The 2004 budget was anticipated with particular anxiety and expectation for a variety of reasons. One, that this was a new government and therefore likely to steer a different course than its predecessor. Two, the respect that Dr.Mammohan Singh commands for his integrity, notwithstanding the Left's disagreements with his views. Three, the stated pro-poor thrust of the UPA government. Four, the nervousness in our capital markets for whom 'pro-poor' implied economic reforms taking a hit. And five, the risks and pressures of coalition politics. With so many reasons for worry and promise, little wonder that extra brouhaha was spilling all over when the Finance Minister declared his policy thrusts for agriculture, education and in continuing the economic reforms agendas.
How must the average citizen looking for better governance view the budget? The answer may be found in perspectives that have emerged from the Prime Minister himself, and also from a key economic advisor. The first preceded the budget, and the other succeeded it.
In his speech of June 24, 2004, Dr.Manmohan Singh said of the larger 'reforms with a human face' agenda: "However, I am convinced that the government, at every level, is today not adequately equipped and attuned to deal with this challenge and meet the aspirations of the people. To be able to do so, we require the reform of government and of public institutions ... No objective in this development agenda can be met if we do not reform the instrument in our hand with which we have to work, namely the government and public institutions. Clearly, this will be my main concern and challenge in the days to come."
Second generation reforms
Connecting outlays to outcomes
Perhaps as a result of the PM's own candour, the response to this budget has been marked by one distinctive change in the climate of disourse in the country. The fact that the policy pronoucements, scheme announcements and fund allocations mean nothing in terms of delivery for the poorer citizens has not only been accepted in public, but this time around repeated questions of 'delivery reforms' for education and health have been raised. 10 years ago, government allocations for development were looked upon profoundly as policy propsitions in themselves, left or right. Our policy makers were never challenged at the failure of our institutions to deliver. Now, the PM says, best intentions and populist policies won't do.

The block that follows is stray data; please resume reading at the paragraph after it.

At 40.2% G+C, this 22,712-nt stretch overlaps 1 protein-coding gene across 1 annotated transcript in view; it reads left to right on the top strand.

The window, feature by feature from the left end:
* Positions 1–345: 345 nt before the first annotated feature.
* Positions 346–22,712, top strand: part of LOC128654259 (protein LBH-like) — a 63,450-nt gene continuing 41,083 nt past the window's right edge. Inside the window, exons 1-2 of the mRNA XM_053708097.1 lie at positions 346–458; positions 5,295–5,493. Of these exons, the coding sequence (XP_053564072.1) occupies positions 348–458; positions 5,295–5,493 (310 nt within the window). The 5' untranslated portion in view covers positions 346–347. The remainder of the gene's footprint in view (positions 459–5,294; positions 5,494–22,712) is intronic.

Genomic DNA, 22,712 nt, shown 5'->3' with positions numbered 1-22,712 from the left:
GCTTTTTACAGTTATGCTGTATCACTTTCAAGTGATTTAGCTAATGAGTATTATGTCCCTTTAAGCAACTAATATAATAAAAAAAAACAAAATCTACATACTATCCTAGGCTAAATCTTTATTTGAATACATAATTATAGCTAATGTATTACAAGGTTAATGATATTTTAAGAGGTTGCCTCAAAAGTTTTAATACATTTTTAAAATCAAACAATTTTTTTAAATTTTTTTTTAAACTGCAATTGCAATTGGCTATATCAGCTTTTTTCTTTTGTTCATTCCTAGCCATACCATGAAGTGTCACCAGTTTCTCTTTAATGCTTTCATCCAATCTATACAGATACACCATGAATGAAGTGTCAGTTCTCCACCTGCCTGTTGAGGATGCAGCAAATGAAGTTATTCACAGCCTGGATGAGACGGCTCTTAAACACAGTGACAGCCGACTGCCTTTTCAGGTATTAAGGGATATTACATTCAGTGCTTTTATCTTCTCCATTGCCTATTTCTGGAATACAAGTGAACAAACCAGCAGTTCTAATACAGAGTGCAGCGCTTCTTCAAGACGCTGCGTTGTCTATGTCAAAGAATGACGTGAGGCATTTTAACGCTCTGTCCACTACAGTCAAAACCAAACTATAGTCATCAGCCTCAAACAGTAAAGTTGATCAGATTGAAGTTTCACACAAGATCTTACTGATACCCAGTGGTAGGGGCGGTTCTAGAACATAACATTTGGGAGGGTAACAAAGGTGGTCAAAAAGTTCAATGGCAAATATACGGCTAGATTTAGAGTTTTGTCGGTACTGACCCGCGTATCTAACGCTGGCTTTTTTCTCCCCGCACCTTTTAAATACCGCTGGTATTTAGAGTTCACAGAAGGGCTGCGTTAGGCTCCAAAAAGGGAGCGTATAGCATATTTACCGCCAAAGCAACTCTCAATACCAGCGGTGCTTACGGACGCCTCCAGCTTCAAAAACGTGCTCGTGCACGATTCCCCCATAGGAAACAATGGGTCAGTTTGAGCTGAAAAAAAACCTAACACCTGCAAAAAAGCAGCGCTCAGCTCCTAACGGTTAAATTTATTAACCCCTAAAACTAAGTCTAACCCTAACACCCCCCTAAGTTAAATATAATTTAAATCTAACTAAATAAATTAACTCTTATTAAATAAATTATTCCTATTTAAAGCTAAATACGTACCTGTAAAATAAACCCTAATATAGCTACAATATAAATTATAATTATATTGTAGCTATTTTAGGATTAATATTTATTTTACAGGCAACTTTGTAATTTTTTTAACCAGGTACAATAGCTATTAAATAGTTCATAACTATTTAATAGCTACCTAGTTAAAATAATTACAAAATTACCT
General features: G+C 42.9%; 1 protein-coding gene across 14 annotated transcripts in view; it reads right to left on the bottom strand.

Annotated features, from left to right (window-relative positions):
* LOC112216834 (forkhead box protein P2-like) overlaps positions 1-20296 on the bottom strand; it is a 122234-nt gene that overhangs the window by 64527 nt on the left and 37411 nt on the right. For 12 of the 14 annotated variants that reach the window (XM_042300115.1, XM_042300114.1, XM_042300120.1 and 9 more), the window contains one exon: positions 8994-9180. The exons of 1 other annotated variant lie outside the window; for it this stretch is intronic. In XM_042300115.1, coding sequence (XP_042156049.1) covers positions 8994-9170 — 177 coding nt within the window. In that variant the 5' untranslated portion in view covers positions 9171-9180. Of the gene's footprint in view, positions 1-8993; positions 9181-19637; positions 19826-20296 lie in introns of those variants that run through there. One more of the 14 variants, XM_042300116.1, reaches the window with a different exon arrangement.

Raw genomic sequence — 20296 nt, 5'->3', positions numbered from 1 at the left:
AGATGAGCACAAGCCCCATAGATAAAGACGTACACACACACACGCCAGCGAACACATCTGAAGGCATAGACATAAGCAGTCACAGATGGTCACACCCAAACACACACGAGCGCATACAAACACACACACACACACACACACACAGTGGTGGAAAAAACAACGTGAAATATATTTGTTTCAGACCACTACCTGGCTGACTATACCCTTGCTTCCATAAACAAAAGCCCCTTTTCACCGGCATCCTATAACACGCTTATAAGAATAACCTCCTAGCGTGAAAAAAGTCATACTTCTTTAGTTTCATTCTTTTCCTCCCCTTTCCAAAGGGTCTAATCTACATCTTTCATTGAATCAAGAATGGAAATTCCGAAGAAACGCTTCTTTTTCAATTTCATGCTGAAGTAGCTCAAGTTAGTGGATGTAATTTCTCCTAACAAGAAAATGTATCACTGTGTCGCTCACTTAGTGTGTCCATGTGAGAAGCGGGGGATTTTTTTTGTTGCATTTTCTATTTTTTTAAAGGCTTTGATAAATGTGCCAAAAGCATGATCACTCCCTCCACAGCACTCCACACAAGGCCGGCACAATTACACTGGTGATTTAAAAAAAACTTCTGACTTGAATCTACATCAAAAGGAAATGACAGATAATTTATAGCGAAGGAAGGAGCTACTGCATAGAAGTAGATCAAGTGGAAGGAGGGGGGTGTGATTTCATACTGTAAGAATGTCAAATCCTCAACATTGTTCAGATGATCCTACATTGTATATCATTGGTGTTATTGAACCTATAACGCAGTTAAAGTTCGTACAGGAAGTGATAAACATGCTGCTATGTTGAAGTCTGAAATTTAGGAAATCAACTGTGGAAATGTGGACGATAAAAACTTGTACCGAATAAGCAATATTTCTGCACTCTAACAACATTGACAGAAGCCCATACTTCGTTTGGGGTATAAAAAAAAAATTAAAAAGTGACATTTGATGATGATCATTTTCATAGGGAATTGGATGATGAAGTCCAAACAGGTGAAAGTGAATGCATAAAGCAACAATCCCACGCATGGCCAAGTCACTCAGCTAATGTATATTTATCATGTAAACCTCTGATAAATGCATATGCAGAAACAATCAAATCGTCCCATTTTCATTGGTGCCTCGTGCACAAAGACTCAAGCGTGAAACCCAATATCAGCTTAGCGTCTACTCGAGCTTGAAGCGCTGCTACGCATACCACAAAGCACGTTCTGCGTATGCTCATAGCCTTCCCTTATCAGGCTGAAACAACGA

Further elaboration of what is needed is found in the recent Kelkar Task Force Report on the implementation of the Fiscal Responsibility and Budget Management Act. The section on expenditure reforms is insightful in indications of how far we are from budgetary allocations to development and the public goods we may reasonably expect of our governments as a result. Kelkar goes beyond Dr.Singh's acceptance of the problem. The report outlines comprehensive expenditure reforms to make more resources flow measurably and effectively for health and education. Even the current nomenclature of plan and non-plan listing has been challenged.
Seen in this light, a key to the pro-development, pro-poor reforms success of any government in India in the coming years is the absolute necessity of fiscal decentralization and audit of development goals by outcomes, and not expenditure targets. In the absence of such reforms (the degree is matter of argument and specifics), our systemic openness to massive corruption, leakages and planned failures will remain.
Both perspectives - from the nation's apex leader and the restructuring insights in the Kelkar proposals - help place the developmental significance of the 2004-5 budget in a realistic context. Much institutional and policy reform in the country remains outside the framework of the budget itself, as Dr. Singh and Dr. Kelkar both point out. Meaningful reforms may begin with the budgetary process itself, but they additionally need to permeate much deeper into our systems and institutions.